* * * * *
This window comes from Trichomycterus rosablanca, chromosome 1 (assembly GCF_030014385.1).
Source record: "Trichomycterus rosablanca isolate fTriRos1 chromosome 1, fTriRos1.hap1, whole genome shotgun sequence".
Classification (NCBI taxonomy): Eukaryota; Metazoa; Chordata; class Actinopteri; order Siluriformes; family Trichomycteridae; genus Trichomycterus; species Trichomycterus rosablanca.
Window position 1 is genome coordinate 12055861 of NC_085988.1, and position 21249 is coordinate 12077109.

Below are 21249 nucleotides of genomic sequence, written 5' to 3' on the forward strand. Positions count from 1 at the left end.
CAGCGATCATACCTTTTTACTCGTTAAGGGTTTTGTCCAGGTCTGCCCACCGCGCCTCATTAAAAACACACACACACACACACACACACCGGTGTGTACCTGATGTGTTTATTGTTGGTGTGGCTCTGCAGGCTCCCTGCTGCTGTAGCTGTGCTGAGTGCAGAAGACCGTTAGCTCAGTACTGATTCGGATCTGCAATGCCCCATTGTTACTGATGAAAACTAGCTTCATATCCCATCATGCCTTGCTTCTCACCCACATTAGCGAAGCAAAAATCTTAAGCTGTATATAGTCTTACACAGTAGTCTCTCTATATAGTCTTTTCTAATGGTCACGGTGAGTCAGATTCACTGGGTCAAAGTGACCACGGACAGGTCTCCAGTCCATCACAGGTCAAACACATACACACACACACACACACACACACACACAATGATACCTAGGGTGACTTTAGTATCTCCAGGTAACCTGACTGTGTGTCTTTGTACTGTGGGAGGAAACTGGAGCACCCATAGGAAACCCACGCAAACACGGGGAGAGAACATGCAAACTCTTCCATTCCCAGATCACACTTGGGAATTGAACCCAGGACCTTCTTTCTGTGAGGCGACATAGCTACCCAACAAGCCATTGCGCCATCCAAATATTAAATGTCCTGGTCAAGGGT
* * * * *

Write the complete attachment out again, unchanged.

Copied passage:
This window comes from Trichomycterus rosablanca, chromosome 1 (assembly GCF_030014385.1).
Source record: "Trichomycterus rosablanca isolate fTriRos1 chromosome 1, fTriRos1.hap1, whole genome shotgun sequence".
Classification (NCBI taxonomy): Eukaryota; Metazoa; Chordata; class Actinopteri; order Siluriformes; family Trichomycteridae; genus Trichomycterus; species Trichomycterus rosablanca.
Window position 1 is genome coordinate 12055861 of NC_085988.1, and position 21249 is coordinate 12077109.

Below are 21249 nucleotides of genomic sequence, written 5' to 3' on the forward strand. Positions count from 1 at the left end.
CAGCGATCATACCTTTTTACTCGTTAAGGGTTTTGTCCAGGTCTGCCCACCGCGCCTCATTAAAAACACACACACACACACACACACACCGGTGTGTACCTGATGTGTTTATTGTTGGTGTGGCTCTGCAGGCTCCCTGCTGCTGTAGCTGTGCTGAGTGCAGAAGACCGTTAGCTCAGTACTGATTCGGATCTGCAATGCCCCATTGTTACTGATGAAAACTAGCTTCATATCCCATCATGCCTTGCTTCTCACCCACATTAGCGAAGCAAAAATCTTAAGCTGTATATAGTCTTACACAGTAGTCTCTCTATATAGTCTTTTCTAATGGTCACGGTGAGTCAGATTCACTGGGTCAAAGTGACCACGGACAGGTCTCCAGTCCATCACAGGTCAAACACATACACACACACACACACACACACACACACAATGATACCTAGGGTGACTTTAGTATCTCCAGGTAACCTGACTGTGTGTCTTTGTACTGTGGGAGGAAACTGGAGCACCCATAGGAAACCCACGCAAACACGGGGAGAGAACATGCAAACTCTTCCATTCCCAGATCACACTTGGGAATTGAACCCAGGACCTTCTTTCTGTGAGGCGACATAGCTACCCAACAAGCCATTGCGCCATCCAAATATTAAATGTCCTGGTCAAGGGT